Healthy Fats: How to Cook with Good Fats the Right Way

Using the right fats for cooking is important for your health, but using them the right way is just as important. Afterall, you do not want to turn “good fats” into “bad fats” simply by using them the wrong way.

Below is a simple chart with the different oils and what you can use them for, this is for quick and easy reference in the future. Underneath this chart is a more “in-depth” listing which explains more about the oils and why they should only be used in certain ways. Please do not skip over this, read the explanations at least once so you understand the reasoning behind it that you may choose the right oils for the right cooking job to help keep you and your family healthy.

Healthy Oils Quick Reference Chart

High-Heat Medium Heat Baking No Heat Oils
Coconut Oil Sesame Oil Butter Flax Oil
Palm Oil / Shortening Extra-Virgin Olive Oil Coconut Oil Hemp Oil
Grapeseed Oil Coconut Oil
Avocado Oil Butter


More In-depth Information on How to Cook with “Good Fats” the Right Way

High Heat: Virgin Coconut Oil is the best oil for high temperatures, it can take temps up to 350F so it is great for frying. Grapeseed Oil is another high-heat oil, but use in moderation as it is very high in omega 6. For good health, our diets should consist of a 2:1 ratio of omega 6 to omega 3. When choosing an avocado oil look for unrefined varieties for the best taste and health benefits.

Medium Heat: Sesame oil (another omega 6 fat, though not as high as grapeseed oil, so still use in moderation), extra-virgin olive oil, coconut oil, and butter are all great at medium heat and work well for sauteing. (Note: do not allow olive oil to smoke, it will turn rancid when heated too high. So if it smokes, it has already turned rancid.)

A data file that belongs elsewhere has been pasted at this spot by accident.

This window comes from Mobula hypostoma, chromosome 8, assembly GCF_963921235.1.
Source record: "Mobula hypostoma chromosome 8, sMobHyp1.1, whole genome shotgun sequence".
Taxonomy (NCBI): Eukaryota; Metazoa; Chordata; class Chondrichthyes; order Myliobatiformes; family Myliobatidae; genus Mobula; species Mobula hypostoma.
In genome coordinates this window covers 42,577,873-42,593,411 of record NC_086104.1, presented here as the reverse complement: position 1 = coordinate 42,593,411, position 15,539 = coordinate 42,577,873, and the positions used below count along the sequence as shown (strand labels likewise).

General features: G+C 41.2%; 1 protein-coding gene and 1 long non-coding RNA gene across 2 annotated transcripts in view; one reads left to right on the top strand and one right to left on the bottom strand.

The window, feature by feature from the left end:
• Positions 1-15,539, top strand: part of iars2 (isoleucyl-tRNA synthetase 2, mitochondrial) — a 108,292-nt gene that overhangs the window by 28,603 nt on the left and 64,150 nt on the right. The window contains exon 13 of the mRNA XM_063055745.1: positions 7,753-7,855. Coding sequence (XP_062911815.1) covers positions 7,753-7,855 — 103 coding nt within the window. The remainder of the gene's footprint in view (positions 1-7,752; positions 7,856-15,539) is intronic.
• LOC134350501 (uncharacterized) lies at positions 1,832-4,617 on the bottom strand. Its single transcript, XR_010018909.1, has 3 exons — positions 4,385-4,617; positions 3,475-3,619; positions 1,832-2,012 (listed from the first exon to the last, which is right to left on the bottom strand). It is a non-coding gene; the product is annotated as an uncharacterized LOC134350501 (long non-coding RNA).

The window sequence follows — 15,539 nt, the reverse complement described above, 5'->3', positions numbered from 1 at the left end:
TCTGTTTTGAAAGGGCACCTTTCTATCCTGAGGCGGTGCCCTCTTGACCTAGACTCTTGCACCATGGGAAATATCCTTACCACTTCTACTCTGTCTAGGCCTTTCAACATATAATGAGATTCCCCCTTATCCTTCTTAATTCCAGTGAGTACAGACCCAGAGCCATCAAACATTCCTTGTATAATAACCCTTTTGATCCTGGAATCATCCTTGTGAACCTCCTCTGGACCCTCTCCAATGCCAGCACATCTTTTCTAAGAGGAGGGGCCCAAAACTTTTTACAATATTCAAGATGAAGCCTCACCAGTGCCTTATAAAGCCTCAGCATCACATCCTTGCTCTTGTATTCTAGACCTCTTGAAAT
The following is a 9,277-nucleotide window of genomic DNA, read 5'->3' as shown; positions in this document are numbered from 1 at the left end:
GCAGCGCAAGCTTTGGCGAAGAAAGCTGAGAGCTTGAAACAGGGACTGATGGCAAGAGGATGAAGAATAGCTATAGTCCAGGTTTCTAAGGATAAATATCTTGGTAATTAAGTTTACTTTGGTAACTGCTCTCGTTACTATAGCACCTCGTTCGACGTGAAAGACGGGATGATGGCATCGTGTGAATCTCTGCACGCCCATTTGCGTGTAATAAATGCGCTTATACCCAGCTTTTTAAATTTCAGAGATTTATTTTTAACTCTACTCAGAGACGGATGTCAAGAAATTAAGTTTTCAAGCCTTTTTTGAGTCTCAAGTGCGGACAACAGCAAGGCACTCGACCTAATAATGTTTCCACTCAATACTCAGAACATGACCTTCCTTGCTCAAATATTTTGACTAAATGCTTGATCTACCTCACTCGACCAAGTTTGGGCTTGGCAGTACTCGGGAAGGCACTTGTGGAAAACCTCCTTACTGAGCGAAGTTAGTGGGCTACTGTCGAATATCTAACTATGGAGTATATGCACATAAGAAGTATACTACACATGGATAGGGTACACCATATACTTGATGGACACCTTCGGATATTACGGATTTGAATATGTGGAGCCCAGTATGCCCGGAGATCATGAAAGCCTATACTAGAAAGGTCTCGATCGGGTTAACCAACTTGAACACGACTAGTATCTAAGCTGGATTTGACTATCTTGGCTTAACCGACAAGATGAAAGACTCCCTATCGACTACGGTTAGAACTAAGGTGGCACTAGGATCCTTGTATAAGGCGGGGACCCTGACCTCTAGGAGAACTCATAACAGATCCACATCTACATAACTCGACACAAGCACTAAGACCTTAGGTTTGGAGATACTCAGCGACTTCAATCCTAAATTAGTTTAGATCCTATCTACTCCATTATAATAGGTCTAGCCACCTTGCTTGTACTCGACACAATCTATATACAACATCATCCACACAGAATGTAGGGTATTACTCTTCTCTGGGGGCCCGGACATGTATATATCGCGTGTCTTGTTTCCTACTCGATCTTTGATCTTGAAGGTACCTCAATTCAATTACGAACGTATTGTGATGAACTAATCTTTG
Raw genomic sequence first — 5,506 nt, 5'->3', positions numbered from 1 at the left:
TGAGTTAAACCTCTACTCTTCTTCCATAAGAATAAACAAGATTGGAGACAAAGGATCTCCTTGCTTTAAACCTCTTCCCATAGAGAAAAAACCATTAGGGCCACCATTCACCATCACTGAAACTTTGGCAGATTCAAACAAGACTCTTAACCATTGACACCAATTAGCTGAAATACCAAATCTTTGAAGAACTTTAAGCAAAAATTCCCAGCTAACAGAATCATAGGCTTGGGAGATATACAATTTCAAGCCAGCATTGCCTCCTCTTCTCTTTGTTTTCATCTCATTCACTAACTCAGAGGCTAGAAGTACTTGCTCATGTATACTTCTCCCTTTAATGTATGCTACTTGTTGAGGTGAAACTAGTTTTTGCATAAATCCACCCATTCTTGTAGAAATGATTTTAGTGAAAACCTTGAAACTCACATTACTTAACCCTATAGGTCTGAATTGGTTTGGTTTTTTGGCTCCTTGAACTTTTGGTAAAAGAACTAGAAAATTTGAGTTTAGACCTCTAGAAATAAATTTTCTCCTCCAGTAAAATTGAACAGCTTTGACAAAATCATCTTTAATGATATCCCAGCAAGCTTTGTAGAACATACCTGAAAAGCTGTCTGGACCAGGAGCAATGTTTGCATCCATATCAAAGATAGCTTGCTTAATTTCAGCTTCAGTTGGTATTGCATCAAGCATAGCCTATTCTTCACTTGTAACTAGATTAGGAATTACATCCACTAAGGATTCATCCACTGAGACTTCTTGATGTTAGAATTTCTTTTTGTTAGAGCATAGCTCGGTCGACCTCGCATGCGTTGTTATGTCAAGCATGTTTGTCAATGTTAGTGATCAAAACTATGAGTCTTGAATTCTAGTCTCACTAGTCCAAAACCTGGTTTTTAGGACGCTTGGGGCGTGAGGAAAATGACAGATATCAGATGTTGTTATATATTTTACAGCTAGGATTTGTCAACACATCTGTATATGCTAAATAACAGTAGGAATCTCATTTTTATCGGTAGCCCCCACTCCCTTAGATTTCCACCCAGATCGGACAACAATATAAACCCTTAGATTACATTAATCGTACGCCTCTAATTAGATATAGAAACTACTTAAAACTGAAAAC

Baking: The best oils for baking are coconut oil and butter. If baking at temps below 325F, you may use extra-virgin olive oil. If you are coating a pan or baking sheet, it is best to use only coconut oil.

No Heat Oils: Flax Oil and Hemp Seed Oil are great for you, but should not be heated. Only added to food after it has been cooked. For example, drizzle over a salad to get a boost of healthy omega 3’s. Remember to keep these oils in the refrigerator.

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Disclaimer: The information in this post is meant for educational purposes only. It is not intended as a substitute for professional medical advice. None of the opinions are meant to diagnose or treat any disease or illness. You should always consult your healthcare provider.


  1. What are your thoughts on meat fats such as bacon grease to use in greasing the pan for eggs and toast? Healthy or no?

    • Personally I don’t use pork or pork fat as these meats are often contaminated and they do change the blood when consumed. Beef, chicken and fish fats are okay.

  2. What about virgin palm oil shortening for greasing pans for baking?

    • Virgin Palm Shortening would be another option for greasing baking pans. So if you have it, go for it 🙂

      I just prefer virgin coconut oil because I like it, and I always have it in the pantry. We use coconut oil in alot of things, since it is such an amazingly healthy fat.

      Note: If anyone is interested to learn more about coconut oils’ great qualities, check out Eat Fat, Lose Fat by Mary Enig and Sally Fallon…it is a great book.

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